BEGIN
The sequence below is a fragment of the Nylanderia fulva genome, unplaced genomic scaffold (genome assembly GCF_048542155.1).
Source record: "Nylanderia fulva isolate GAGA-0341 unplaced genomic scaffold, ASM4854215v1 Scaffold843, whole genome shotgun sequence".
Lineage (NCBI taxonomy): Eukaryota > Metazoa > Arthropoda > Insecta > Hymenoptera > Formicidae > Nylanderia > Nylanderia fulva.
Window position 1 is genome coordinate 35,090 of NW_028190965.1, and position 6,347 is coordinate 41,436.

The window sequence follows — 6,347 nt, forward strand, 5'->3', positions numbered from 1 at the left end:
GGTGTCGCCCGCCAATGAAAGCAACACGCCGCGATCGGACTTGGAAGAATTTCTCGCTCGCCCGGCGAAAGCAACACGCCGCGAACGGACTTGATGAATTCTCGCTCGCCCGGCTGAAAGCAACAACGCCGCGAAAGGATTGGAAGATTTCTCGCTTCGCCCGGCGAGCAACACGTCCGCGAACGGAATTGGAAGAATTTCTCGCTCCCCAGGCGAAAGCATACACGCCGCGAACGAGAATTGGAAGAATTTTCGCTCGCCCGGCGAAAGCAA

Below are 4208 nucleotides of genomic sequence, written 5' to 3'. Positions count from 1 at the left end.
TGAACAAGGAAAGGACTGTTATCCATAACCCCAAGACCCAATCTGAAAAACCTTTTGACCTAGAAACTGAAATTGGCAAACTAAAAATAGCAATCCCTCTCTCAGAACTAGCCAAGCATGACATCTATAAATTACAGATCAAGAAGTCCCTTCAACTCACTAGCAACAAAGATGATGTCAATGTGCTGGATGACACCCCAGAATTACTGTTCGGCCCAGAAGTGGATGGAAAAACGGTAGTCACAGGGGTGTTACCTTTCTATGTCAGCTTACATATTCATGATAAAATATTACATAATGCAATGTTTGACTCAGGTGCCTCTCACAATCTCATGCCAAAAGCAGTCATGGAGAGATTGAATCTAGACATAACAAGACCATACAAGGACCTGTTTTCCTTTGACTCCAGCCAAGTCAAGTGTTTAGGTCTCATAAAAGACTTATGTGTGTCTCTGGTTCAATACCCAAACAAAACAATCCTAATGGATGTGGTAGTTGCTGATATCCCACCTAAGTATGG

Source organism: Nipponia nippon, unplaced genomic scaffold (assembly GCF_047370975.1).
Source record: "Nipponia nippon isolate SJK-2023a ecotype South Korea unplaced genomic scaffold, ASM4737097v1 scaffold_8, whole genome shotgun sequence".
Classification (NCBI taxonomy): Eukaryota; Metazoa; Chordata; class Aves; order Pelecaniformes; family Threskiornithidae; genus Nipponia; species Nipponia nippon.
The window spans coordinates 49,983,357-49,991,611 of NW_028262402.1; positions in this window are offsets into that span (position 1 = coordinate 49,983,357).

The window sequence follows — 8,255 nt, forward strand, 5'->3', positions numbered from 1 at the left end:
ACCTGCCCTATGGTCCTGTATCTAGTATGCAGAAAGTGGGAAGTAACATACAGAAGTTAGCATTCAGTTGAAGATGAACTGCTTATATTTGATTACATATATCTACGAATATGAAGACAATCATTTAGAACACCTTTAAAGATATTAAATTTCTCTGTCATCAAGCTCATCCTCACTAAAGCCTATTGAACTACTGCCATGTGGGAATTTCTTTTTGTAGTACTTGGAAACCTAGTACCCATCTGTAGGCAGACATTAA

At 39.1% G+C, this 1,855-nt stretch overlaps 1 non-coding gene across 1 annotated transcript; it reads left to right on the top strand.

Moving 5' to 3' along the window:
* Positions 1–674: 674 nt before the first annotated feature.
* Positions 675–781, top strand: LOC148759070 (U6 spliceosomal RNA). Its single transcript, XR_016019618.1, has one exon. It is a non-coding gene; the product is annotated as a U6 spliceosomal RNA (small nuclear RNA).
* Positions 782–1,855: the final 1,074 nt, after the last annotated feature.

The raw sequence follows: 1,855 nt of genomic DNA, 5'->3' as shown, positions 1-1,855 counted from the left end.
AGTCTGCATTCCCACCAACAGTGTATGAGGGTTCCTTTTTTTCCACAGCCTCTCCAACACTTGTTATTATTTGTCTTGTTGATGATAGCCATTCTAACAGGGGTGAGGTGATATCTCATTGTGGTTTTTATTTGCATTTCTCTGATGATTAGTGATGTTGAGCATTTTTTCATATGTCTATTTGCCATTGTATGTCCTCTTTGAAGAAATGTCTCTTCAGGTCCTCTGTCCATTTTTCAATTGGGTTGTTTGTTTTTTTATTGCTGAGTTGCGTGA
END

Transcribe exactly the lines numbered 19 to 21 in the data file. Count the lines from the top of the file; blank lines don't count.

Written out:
* Positions 782–1,855: the final 1,074 nt, after the last annotated feature.

The raw sequence follows: 1,855 nt of genomic DNA, 5'->3' as shown, positions 1-1,855 counted from the left end.
AGTCTGCATTCCCACCAACAGTGTATGAGGGTTCCTTTTTTTCCACAGCCTCTCCAACACTTGTTATTATTTGTCTTGTTGATGATAGCCATTCTAACAGGGGTGAGGTGATATCTCATTGTGGTTTTTATTTGCATTTCTCTGATGATTAGTGATGTTGAGCATTTTTTCATATGTCTATTTGCCATTGTATGTCCTCTTTGAAGAAATGTCTCTTCAGGTCCTCTGTCCATTTTTCAATTGGGTTGTTTGTTTTTTTATTGCTGAGTTGCGTGA